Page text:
So as simply as making snd[t].volume range from 0 to 255 instead of 100 will be faster? sounds useful.
I think once I have this game out of the way, I should separate the sound stuff out into a separate example, currently it is capable of playing a sample at any (?) speed or volume, possibly multiple sounds at once, it might be helpful for other people.
This is why so many programmers are obsessed with powers of two.
Working with powers of two is almost always faster because mathetmatical operations can be replaced with bitwise operations (sometimes called bithacks/bithax).
To clarify why this is, pow(2, 1) == 2, pow(2, 2) == 4, pow(2, 3) == 8 (where pow is expotentiation, or ‘to the power of’).
Or to put it another way, shifting right divides by 2, so shifting right a second time divides by 2 again, and dividing by 2 twice is the same as dividing by 4.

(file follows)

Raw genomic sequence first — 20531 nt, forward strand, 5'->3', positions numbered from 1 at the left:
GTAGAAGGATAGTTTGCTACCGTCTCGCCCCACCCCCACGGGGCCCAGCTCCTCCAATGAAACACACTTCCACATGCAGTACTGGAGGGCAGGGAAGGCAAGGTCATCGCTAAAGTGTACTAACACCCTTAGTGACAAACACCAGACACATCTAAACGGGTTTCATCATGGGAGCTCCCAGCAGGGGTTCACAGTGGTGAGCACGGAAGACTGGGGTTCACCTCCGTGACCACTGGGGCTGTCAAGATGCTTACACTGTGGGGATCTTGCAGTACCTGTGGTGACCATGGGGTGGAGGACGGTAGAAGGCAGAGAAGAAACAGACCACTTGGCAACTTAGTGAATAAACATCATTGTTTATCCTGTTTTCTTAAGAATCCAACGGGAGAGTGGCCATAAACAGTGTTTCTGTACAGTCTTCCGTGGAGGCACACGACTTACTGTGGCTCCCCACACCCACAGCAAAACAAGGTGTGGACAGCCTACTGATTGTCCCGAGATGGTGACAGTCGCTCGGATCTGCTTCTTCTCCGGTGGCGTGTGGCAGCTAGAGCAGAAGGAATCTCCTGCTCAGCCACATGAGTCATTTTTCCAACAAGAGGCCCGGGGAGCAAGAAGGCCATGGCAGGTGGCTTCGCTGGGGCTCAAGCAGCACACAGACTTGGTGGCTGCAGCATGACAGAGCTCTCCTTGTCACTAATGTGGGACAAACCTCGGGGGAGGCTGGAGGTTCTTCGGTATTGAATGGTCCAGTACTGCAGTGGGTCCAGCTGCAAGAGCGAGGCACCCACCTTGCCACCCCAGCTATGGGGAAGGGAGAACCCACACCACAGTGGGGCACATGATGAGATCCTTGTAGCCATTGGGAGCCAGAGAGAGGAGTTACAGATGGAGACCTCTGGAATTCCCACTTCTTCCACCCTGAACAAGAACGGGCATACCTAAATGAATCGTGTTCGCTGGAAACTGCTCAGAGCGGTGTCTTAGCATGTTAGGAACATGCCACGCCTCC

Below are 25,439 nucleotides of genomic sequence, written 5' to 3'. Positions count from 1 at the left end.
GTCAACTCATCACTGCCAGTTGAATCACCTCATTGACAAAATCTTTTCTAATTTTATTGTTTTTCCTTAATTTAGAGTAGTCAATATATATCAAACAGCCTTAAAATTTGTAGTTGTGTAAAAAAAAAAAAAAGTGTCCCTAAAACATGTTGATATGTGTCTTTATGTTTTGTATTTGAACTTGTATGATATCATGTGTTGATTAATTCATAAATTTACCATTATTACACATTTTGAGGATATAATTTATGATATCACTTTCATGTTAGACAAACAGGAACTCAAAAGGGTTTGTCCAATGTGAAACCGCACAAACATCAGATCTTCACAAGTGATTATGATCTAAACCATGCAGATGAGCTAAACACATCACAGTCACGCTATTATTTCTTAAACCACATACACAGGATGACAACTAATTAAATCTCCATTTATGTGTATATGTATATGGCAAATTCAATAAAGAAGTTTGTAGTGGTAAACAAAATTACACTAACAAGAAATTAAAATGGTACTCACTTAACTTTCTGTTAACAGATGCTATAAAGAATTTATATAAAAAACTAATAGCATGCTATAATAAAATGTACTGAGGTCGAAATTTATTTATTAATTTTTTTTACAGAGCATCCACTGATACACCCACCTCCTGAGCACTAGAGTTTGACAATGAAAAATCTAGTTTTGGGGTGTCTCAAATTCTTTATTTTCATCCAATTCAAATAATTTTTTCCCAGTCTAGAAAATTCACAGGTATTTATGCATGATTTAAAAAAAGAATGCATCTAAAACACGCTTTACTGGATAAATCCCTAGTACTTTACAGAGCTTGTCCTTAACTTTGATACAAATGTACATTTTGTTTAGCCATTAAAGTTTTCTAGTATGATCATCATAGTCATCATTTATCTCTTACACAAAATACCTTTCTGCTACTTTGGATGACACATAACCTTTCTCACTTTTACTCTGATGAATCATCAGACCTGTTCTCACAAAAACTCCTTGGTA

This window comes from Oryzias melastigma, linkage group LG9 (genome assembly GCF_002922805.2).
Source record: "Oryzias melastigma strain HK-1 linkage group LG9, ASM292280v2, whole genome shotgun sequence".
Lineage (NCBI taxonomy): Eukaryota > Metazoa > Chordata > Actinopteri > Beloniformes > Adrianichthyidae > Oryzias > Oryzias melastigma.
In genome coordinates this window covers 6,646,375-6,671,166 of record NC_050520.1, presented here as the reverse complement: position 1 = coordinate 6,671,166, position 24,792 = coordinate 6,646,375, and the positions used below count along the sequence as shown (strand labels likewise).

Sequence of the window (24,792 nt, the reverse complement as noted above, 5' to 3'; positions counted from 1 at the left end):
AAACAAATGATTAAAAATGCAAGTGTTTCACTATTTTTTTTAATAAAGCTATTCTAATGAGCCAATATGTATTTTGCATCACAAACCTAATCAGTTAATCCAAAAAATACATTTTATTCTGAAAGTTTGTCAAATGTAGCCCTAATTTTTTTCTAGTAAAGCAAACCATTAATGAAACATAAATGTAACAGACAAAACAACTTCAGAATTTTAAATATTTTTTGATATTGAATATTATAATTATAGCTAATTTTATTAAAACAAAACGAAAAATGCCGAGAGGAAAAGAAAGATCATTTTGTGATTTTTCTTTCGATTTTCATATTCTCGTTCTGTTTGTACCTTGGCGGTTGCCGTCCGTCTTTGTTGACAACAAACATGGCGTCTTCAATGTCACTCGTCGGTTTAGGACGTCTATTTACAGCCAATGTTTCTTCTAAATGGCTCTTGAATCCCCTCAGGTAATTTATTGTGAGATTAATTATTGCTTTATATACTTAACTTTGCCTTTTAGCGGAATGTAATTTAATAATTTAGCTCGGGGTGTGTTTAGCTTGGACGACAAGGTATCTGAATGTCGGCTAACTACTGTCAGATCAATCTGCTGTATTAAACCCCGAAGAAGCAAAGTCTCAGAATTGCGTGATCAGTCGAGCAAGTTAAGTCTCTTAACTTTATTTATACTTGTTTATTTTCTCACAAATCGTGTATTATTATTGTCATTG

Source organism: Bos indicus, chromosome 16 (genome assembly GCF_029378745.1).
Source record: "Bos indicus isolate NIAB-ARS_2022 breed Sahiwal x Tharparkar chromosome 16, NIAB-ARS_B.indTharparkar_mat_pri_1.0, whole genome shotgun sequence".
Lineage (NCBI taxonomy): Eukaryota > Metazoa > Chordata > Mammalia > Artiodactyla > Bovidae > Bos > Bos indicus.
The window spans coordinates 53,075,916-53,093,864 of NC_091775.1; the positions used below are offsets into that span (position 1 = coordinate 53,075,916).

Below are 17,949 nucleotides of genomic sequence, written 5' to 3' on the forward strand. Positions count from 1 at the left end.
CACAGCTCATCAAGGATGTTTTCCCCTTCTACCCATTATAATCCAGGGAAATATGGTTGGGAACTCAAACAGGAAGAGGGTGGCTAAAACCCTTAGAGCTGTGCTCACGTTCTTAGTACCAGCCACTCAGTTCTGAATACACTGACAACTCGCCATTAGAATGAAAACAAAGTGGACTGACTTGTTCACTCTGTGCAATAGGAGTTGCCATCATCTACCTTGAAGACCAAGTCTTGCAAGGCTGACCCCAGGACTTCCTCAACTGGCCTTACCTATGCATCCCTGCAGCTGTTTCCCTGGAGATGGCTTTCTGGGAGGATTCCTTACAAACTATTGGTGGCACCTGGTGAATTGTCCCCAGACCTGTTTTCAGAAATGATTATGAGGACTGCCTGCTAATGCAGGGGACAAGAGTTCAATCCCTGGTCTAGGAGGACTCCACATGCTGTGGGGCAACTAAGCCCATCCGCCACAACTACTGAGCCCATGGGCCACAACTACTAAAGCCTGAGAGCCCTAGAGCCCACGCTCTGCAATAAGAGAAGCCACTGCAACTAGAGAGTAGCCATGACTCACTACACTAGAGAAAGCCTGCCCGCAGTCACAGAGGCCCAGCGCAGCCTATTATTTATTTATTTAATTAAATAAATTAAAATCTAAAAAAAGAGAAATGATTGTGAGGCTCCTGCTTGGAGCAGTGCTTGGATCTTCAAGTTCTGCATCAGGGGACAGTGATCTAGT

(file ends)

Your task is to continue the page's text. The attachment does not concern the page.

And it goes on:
I.e. ((x >> 1) >> 1) == (x >> 2) == ((x / 2) / 2) == (x / 4)
As for why shifting works as division and multiplication by a power of two, you need to understand binary to see why.
This was always something that annoyed me with AVR chips.
Not having a barrel shifter is criminal.
Actually, the compiler doesn’t always perform that optimisation.
(I still haven’t got round to fixing the issue yet, it’s somewhere on my ever growing todo list.)
You need to come to terms with the idea that the absolute value is meaningless. Only the velocity matters. When you make your first transistor amp and you read -200V peak from your 3.3V circuit, then you’re getting the feeling you need your head checked. The world, alas, is not digital